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6:32pm on Wednesday, 8th December, 2010:
That Wikileaks founder Julian Assange is wanted in Sweden on two counts of rape is not as ridiculous as it sounds. The reason is that the Swedish law on rape is itself ridiculous, such that what wouldn't count as even assault in most countries counts as rape there. If you were going to stitch someone up on a trumped-up rape charge, then of all Western countries it would be Sweden where you'd choose to do it. You may not even have to trump the charges up, either: when I was over there earlier this year, a friend of mine (who is a Swedish lawyer) explained that under Swedish law some 60% of all men in the world are guilty of rape.
I'm not an expert, of course, but the way it was described to me it seems that consent is not an issue and can happily be withdrawn a day after the event. What's important is the woman's "sexual integrity": any violation of this counts as rape.
OK, so far so good, except that violations include things like "force", which can be very minor: moving a woman's limb that she doesn't want to move, for example, or preventing her from moving when she does want to move — as might happen if, say, the man were lying on top of the woman and the force involved were gravity. Mr Assange appears to be accused of this particular act of rape. Another example of "but — !" is that if a woman wants to have protected sex and the couple have unprotected sex, that's rape. That sounds reasonable, too, until you discover that a burst condom means that what started as protected sex ends up as unprotected sex, and therefore the man is guilty of rape. Mr Assange appears to be accused of having fallen foul of this one, too.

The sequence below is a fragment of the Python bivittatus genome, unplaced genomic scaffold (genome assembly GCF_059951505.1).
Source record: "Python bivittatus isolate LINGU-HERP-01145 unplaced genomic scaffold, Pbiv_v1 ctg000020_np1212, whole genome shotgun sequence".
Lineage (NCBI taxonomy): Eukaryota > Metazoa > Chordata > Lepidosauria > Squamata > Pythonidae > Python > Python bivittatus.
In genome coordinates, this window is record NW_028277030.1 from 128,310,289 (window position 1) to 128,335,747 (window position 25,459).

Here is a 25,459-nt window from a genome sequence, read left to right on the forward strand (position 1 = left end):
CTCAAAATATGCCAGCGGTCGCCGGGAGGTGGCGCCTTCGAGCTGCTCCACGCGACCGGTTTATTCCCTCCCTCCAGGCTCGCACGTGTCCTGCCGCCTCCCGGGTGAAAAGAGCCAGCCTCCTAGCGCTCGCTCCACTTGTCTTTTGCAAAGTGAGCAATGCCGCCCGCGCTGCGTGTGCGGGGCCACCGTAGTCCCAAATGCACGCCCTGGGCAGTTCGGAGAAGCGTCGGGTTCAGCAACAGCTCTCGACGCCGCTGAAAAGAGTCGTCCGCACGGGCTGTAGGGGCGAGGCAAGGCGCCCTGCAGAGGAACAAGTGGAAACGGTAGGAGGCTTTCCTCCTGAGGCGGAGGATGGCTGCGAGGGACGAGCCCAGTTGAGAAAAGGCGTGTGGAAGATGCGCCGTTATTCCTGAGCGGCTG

As I said, I'm not an expert, and I may well be misinterpreting and over-extrapolating what was told me by someone who is an expert. However, what does seem to be clear is that if you extend a word as emotive as "rape" to cover cases that are this far from the core concept, you're stretching the meaning too far. The intention may be to make men think twice about having sex, because they don't want to be branded a rapist and sent to jail; however, in the long term all it will do is dilute the meaning of the word "rape", which will reduce its power. This always happens when people try to extend a meaning too far: swear too much and swearwords lose their potency.
I don't know whether Mr Assange is guilty or not of the charges that have yet to be brought against him. I do know, however, that if he's found guilty of rape, it's not the same notion of rape as we have in the UK.
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